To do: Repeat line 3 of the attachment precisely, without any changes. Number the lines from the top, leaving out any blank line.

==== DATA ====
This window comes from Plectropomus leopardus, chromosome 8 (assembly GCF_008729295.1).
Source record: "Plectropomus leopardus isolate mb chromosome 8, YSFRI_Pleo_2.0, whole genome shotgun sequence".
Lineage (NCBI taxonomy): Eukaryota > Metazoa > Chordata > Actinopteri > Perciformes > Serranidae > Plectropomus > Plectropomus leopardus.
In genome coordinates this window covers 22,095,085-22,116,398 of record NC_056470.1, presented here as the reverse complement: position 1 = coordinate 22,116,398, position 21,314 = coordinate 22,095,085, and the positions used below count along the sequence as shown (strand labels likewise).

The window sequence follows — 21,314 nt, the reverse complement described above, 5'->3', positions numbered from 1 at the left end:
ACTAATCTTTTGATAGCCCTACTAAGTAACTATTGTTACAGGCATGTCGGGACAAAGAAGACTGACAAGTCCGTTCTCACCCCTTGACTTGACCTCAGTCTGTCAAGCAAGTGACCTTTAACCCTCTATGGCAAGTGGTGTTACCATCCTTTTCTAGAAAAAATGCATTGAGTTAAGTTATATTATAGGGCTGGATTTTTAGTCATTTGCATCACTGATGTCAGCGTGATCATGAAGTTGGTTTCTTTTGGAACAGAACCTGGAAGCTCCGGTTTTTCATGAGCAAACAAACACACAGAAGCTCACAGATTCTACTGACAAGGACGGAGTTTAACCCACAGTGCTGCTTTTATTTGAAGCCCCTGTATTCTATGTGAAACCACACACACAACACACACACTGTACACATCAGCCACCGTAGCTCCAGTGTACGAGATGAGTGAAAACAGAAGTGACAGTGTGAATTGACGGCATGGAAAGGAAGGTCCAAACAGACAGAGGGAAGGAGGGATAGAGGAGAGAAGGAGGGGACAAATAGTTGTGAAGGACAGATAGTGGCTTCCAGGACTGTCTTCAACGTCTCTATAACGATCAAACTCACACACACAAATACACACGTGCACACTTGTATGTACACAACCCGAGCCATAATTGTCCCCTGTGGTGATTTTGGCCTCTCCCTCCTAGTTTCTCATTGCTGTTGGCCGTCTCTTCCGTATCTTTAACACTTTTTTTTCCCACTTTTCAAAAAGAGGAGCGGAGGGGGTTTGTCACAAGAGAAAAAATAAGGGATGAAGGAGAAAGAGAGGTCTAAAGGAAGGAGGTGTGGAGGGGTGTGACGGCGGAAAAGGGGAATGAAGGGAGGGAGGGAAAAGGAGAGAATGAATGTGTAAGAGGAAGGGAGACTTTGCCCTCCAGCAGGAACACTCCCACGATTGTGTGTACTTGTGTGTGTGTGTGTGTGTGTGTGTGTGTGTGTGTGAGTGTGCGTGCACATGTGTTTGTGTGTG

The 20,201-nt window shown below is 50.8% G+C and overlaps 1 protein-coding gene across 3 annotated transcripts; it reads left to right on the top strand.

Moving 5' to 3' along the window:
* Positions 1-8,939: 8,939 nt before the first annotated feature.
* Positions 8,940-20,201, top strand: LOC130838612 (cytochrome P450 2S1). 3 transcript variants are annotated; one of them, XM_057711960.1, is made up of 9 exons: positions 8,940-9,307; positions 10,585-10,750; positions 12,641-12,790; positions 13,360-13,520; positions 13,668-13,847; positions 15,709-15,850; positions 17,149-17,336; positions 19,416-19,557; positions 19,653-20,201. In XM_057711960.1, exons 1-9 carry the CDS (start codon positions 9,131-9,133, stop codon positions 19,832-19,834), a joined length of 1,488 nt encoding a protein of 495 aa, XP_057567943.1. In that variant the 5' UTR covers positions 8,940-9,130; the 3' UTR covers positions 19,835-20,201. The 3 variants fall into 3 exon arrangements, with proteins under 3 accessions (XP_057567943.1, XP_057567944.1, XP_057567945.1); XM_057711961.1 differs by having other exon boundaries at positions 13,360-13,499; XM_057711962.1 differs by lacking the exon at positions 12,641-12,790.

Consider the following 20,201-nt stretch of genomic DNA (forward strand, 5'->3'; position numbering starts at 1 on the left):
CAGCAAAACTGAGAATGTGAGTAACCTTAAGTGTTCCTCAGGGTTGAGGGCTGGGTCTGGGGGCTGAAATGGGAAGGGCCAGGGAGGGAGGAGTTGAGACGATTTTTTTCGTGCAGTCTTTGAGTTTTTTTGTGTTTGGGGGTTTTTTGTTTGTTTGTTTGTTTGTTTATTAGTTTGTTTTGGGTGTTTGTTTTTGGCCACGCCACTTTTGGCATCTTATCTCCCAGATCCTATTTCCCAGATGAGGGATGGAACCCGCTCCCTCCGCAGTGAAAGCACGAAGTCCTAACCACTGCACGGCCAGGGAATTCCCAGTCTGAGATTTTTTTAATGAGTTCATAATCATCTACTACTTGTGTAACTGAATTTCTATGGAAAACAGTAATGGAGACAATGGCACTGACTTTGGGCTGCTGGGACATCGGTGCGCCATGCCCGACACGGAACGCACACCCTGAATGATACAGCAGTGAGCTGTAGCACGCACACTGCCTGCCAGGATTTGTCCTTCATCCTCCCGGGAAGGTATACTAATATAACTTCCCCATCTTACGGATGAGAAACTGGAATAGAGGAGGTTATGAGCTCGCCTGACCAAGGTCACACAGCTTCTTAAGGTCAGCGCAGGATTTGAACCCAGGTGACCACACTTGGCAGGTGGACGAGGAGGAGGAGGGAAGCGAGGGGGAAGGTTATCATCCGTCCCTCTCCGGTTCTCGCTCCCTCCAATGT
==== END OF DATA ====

Lineage (NCBI taxonomy): Eukaryota > Metazoa > Chordata > Actinopteri > Perciformes > Serranidae > Plectropomus > Plectropomus leopardus.